GLD Podcast Series
Episode 1: Marwa Shalaby
Marwa Shalaby (Visiting Scholar, GLD)
Episode 1: Marwa discusses her research on women's political participation in the MENA region, with GLD Program Director Ellen Lust. Utilizing her research in Kuwait, Egypt, Jordan and Morocco, Marwa explores the obstacles faced by many female legislators, and outlines how these challenges can be overcome.
For more about Marwa Shalaby click here
Episode 2: Yeşim Arat
Yeşim Arat (Professor, Department of Political Science and International Relations, Boğaziçi University, Istanbul)
Episode 2: Yeşim discusses the ongoing political and demographic transformations in Turkey and their impacts on the country's key institutions, including the judiciary, the military, and the media.
For more about Yeşim Arat click here
Episode 3: Jon Pierre
Jon Pierre (Professor, Department of Political Science, Gothenburg University)
Episode 3: Jon Pierre, professor of political science at Gothenburg University, discusses his 2011 book "The Politics of Urban Governance." Outlining his four models on governance, Pierre explores the changing dynamics of governance and government in 21st-century cities, and discusses its implications on everyday living for the urban citizen.
For more about Jon Pierre click here
Episode 4: Pierre F. Landry
Pierre F. Landry (Professor, Chinese University of Hong Kong)
Episode 4: Pierre F. Landry discusses China's rapid urbanization and the institutional challenges that arise due to these seismic demographic shifts. The conversation centres on China's massive bureaucratic system and how both local and national levels of this system compete for financial resources and influence.
For more about Pierre Landry click here
Episode 5: Dominic Burbidge
Episode 5: Dominic Burbidge discusses his new book "An Experiment In Devolution, National Unity and the Deconstruction of the Kenyan State." Following the introduction of a new constitution in 2010, Kenya has implemented one of the most radical and far-reaching decentralization programs in Africa. This podcast outlines the events leading up to the new constitution, as well as the ramifications of these sweeping reforms.
For more about Dominic Burbidge click here
Episode 6: Ian Shapiro
Episode 6: Ian Shapiro discusses his new book "Responsible Parties: Saving Democracy from Itself" with GLD Director, Ellen Lust. Democracies across the world are adopting reforms to bring politics closer to the people. Parties have turned to primaries and local caucuses to select candidates. Ballot initiatives and referenda allow citizens to enact laws directly. Yet voters keep getting angrier. Here, the author argues that devolving power to the grassroots is part of the problem, not the solution.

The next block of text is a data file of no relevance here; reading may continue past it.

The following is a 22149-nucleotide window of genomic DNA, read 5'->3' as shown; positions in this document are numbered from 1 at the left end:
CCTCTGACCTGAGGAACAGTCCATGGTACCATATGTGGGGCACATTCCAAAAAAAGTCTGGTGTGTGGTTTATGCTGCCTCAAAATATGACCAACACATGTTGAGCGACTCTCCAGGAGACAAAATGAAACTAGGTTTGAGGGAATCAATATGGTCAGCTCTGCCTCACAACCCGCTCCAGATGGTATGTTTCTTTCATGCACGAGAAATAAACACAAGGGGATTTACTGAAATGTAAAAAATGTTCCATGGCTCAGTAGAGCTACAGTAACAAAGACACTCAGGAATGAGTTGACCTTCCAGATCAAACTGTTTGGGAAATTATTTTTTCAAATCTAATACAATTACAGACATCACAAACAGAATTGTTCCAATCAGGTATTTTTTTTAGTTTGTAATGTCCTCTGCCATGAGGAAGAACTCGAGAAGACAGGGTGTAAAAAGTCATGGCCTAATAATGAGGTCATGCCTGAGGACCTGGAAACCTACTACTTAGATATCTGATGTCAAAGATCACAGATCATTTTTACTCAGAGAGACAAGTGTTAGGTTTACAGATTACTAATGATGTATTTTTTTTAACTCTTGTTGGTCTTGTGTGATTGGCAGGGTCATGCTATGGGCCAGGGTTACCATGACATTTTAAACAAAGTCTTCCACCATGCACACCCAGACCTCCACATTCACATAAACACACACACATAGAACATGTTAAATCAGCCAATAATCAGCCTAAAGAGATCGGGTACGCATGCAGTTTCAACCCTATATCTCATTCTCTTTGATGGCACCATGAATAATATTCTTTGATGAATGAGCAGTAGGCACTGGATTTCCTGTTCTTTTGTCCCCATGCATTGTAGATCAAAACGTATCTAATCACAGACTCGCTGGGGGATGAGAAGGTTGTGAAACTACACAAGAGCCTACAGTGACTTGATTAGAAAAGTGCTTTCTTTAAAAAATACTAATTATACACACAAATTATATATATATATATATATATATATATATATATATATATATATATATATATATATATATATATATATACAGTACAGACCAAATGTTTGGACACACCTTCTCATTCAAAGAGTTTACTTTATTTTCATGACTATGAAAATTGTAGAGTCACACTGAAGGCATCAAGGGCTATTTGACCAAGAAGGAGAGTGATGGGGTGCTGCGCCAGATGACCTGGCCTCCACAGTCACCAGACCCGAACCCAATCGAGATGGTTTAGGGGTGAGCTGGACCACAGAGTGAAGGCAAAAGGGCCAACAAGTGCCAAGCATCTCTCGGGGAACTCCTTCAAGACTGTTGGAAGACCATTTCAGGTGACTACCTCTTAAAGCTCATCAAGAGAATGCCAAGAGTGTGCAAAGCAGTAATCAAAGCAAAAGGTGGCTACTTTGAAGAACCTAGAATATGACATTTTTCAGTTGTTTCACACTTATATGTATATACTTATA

For more about Ian Shapiro click here
Episode 7: Boniface Dulani
Episode 7: In this special edition of the GLD podcast Boniface Dulani (Chancellor College, University of Malawi) discusses traditional leadership and authority in Malawi and the impact these structures have on the country's political system at both the local and national level. The podcast was recorded live in Malawi during a field visit as part of our ongoing SSA project.
For more about Boniface Dulani click here
Episode 8: Geoffrey Hughes
Episode 8: In this episode Geoffrey Hughes (University of Exeter) talks about his work in the recent GLD working paper "Tribes without Sheikhs? Technological Change, Media Liberalization, and Authority in Networked Jordan." The discussion centres on the changing nature of authority due to the rapidly evolving media sector.
For more about Geoffrey Hughes click here
Episode 9: Jennifer Murtazashvili
Episode 9: In this month's episode Jennifer Murtazashvili (University of Pittsburgh) and GLD Director, Ellen Lust, discusses national level reforms and decentralization in Uzbekistan and Afghanistan.
For more about Jennifer Murtazashvili click here
Episode 10: Mine Eder
Episode 10: In this month's podcast we are joined by Mine Eder (Professor of Political Science, Boğaziçi University, Istanbul) who discusses how migration in Turkey, specifically the influx of around 3.8 million Syrian refugees, has affected the country’s social and political landscape. Ideas about how the country is trying - and often failing - to integrate these new residents are also addressed.
For more about Mine Eder click here